AP NEWS

‘Annie’ draws crowds for first Dayton High musical since 2015

December 19, 2018

The sun did come out and everything turned out well for the red-headed orphan Annie in the Dayton High School production of the popular musical last weekend. For the cast, and the directors, the experience was challenging but also brought a lot of appreciation for the new technology in the recently built Fine Arts facility at DHS.

Director Diana Searcy said she and Music Director Ann Marie Landrum found the technology in the new facility enriched the experience and made their job easier in producing a show that featured a cast of 50 students.

Searcy, who has been with Dayton High School for six years, said it was the first musical the theater department had done since 2015 and over three nights—a full dress rehearsal, and two shows—it drew more than 1,000 patrons to the theater.

“I don’t know the history, so I don’t know when Dayton had done a musical before that, but it’s a big help to have these facilities,” she said.

Upon her arrival to DHS, Searcy said most of their productions were performed in the Black Box Theater.

“But when we needed a proscenium, we had to drive a mile or so down the road to Nottingham and that was a big pain to keep everything portable. It was horrible,” she said.

Not long after that, the community passed the bond and the arts teachers were included in the meetings that planned the design and colors associated with the theater.

Once built, the next big challenge came with a learning curve on how to operate all the new toys.

“It’s very technical and specialized,” Searcy said.

“We had training from the manufacturers who put the equipment in. I have a small group of students who practice with it consistently,” she said, “and they are well-trained.”

Those students are responsible for all performances in the Fine Arts Center whether it’s theater, band, choir, or any other guests.

“The seniors are passing on their institutional knowledge to underclassmen, but they just need experience. It’s very complicated. I’m still learning every day,” she said.

With each passing day, they discover new features they haven’t used yet and scenarios that they haven’t encountered.

“In Annie, that was the first time we had 14 microphones going at the same time,” the theater teacher said. That was 12 lapel mikes and two other backstage mics. Students weren’t responsible for turning their microphones on or off, it was done from the sound booth.

The sound tech crew not only needed to know how to operate the equipment but had to know the show entirely from beginning to end to hit their cues at the right time.

“That meant not always just one person entering and exiting the stage, but sometimes in a group,” Searcy said.

Another hurdle, and blessing, was the ability to pre-program the scene lighting.

“There were times we used presets and others when we did it hot [live],” she said.

For Annie, the lighting is not too complicated which also helped.

Other technical aspects of the show behind the scenes involved the purchase of the rights to do the show.

“We received a box from Music Theater International that included the scripts, a director’s script, a music director’s script, the music was all on CD’s that included rehearsal CD’s and the music for the show,” she said.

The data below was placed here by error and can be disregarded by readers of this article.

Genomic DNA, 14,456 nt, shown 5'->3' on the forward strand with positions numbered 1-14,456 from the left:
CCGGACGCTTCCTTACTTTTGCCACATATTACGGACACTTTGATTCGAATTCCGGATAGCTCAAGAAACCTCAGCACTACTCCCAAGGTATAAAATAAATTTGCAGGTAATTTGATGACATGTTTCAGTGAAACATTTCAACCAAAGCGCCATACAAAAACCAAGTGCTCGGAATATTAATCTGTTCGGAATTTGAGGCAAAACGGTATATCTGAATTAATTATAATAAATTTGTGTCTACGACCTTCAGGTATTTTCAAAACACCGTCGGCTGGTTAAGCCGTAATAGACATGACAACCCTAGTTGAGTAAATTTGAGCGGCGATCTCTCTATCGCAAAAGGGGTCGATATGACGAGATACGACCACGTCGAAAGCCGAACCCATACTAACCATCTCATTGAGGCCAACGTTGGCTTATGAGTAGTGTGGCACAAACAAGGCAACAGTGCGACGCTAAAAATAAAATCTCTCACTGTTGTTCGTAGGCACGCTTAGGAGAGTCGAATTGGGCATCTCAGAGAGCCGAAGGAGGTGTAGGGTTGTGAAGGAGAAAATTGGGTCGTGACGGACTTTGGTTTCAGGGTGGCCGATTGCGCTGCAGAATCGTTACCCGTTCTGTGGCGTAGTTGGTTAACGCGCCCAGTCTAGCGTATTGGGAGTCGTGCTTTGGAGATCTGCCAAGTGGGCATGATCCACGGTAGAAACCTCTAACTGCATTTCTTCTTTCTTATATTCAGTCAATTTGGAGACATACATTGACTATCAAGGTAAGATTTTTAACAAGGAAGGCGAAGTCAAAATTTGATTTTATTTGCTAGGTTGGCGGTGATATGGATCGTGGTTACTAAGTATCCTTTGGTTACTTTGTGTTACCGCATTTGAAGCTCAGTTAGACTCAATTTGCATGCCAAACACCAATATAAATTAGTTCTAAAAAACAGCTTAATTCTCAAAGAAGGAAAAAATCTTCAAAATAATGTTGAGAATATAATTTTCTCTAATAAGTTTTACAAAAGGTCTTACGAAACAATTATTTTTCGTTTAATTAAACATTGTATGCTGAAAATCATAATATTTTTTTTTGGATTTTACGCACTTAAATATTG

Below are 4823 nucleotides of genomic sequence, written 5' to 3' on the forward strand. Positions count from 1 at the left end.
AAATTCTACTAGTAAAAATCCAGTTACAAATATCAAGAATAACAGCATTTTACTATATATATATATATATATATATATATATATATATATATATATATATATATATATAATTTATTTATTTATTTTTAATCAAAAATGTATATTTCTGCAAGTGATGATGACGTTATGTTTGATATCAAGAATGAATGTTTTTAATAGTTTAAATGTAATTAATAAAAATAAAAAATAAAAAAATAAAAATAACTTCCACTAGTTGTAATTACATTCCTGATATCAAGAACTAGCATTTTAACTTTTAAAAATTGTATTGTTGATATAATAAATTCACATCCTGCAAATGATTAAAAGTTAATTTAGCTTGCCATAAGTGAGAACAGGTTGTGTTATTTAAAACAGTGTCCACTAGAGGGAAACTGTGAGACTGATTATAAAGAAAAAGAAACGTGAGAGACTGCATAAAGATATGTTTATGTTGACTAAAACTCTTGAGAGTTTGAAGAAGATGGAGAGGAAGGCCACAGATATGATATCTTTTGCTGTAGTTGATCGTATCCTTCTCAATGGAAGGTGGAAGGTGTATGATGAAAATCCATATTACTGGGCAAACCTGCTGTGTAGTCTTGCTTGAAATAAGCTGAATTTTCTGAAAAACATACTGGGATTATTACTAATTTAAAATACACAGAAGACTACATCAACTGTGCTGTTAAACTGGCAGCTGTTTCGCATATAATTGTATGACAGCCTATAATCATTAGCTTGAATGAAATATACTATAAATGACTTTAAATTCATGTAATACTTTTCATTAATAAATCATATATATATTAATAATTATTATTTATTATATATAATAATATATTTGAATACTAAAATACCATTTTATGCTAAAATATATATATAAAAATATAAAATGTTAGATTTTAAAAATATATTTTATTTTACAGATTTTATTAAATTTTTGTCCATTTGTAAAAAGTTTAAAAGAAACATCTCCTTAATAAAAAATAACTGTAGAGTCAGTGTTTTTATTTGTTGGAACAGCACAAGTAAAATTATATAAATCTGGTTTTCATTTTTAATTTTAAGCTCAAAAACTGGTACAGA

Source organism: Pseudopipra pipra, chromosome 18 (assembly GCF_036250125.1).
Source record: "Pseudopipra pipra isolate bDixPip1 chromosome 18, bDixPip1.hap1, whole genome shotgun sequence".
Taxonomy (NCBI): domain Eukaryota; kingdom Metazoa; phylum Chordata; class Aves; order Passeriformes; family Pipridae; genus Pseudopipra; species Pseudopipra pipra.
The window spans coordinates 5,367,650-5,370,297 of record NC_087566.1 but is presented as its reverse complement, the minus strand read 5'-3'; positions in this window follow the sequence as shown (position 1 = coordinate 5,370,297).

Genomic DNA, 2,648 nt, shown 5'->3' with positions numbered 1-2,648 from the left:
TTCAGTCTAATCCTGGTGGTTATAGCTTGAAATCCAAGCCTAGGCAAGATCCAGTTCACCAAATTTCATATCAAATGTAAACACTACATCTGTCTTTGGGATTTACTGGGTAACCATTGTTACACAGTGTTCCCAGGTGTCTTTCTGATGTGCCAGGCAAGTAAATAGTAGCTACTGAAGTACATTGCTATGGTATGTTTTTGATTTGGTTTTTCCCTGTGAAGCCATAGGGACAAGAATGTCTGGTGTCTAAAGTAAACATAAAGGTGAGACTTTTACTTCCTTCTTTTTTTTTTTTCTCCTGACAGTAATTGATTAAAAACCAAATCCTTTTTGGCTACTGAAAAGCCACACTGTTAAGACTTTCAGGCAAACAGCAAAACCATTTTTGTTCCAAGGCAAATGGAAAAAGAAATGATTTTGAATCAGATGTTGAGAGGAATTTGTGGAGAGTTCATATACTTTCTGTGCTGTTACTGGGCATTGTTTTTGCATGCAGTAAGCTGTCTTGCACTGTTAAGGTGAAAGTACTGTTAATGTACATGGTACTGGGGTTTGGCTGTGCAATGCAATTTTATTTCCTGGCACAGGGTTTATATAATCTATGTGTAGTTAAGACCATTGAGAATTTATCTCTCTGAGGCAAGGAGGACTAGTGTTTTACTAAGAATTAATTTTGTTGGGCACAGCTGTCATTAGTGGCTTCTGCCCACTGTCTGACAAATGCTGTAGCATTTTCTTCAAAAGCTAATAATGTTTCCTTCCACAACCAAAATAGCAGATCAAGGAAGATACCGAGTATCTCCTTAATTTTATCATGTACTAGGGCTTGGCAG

Some of the CD’s had the words on it to help singers learn the words and music, and then the accompaniment CD only.

“There was also a CD with choreography on it that we could copy or steal ideas from,” she said.

It also included a media disc that included program layout, press releases, and more.

“We also found a prop list on there too,” the teacher said.

All the way down to cues listed and marked in the director’s edition, Searcy said it could have been a book entitled, “Musical’s for Dummies,” it was so explanatory.

“It had lighting cues and I loved getting it that way,” she said.

Another challenge was the use of transitions for the backgrounds for the show. While it cut out the necessity for building massive sets that would have required hours of work and expense, it also presented a few problems.

“Building scenery is not my forte,” the director admitted, “and we don’t even have the shop tools to do that.”

The big question was how to show the projections on the cyclorama.

“The company told us we should hang the projector up high on the first electric and project it on the cyclorama, but I wasn’t comfortable with that suggestion,” she said.

She ultimately used the built-in projection and that worked.

“Sometimes it made shadows and it projected on the characters,” Searcy said, but it’s something that they can clean up in the off period.

Annie Jr. has less expensive royalties, reduces the show to approximately an hour without an intermission, and was specifically designed to have simpler vocals and harmonies.

Shayann Johnson, the dance instructor at DHS, and four of the Dazzler officers each helped choreograph the show.

It was a better showing that Searcy said they did four years ago when they did High School Musical.

“To be honest, it really wasn’t very good. We did it at Nottingham. It was a poor facility. Poor equipment. We just did the best we could with what we had,” she said.

Searcy said she felt Annie was so much better because of the facility and the right equipment to do the job.

“This show just blew up in a good way and we had such great crowds for our first time doing a show in a while,” she said.

“I couldn’t have done this without the help of Ann Marie,” Searcy said. The pair are considering their options for doing a show every other year and by the reaction of the crowds that attended, it will be a welcome addition to the fall repertoire presented by the theater students.

dtaylor@hcnonline.com

AP RADIO
Update hourly